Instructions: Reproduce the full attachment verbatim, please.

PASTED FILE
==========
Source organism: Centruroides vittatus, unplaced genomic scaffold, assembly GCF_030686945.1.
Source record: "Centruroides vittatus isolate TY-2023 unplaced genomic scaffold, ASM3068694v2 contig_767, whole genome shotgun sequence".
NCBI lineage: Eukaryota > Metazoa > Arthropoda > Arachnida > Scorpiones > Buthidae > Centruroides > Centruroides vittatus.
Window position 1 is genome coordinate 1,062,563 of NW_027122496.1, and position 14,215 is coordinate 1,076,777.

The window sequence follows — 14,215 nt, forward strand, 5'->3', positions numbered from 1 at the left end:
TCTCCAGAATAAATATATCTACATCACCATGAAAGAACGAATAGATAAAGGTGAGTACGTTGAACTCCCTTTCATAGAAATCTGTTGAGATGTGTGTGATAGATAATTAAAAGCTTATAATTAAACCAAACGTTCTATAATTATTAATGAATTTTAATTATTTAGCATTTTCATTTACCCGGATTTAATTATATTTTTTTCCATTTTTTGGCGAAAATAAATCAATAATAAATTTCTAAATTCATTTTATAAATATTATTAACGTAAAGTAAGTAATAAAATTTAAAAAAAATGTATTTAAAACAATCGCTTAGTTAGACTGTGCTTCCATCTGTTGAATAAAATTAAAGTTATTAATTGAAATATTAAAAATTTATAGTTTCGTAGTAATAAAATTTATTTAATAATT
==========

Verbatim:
Source organism: Centruroides vittatus, unplaced genomic scaffold, assembly GCF_030686945.1.
Source record: "Centruroides vittatus isolate TY-2023 unplaced genomic scaffold, ASM3068694v2 contig_767, whole genome shotgun sequence".
NCBI lineage: Eukaryota > Metazoa > Arthropoda > Arachnida > Scorpiones > Buthidae > Centruroides > Centruroides vittatus.
Window position 1 is genome coordinate 1,062,563 of NW_027122496.1, and position 14,215 is coordinate 1,076,777.

The window sequence follows — 14,215 nt, forward strand, 5'->3', positions numbered from 1 at the left end:
TCTCCAGAATAAATATATCTACATCACCATGAAAGAACGAATAGATAAAGGTGAGTACGTTGAACTCCCTTTCATAGAAATCTGTTGAGATGTGTGTGATAGATAATTAAAAGCTTATAATTAAACCAAACGTTCTATAATTATTAATGAATTTTAATTATTTAGCATTTTCATTTACCCGGATTTAATTATATTTTTTTCCATTTTTTGGCGAAAATAAATCAATAATAAATTTCTAAATTCATTTTATAAATATTATTAACGTAAAGTAAGTAATAAAATTTAAAAAAAATGTATTTAAAACAATCGCTTAGTTAGACTGTGCTTCCATCTGTTGAATAAAATTAAAGTTATTAATTGAAATATTAAAAATTTATAGTTTCGTAGTAATAAAATTTATTTAATAATT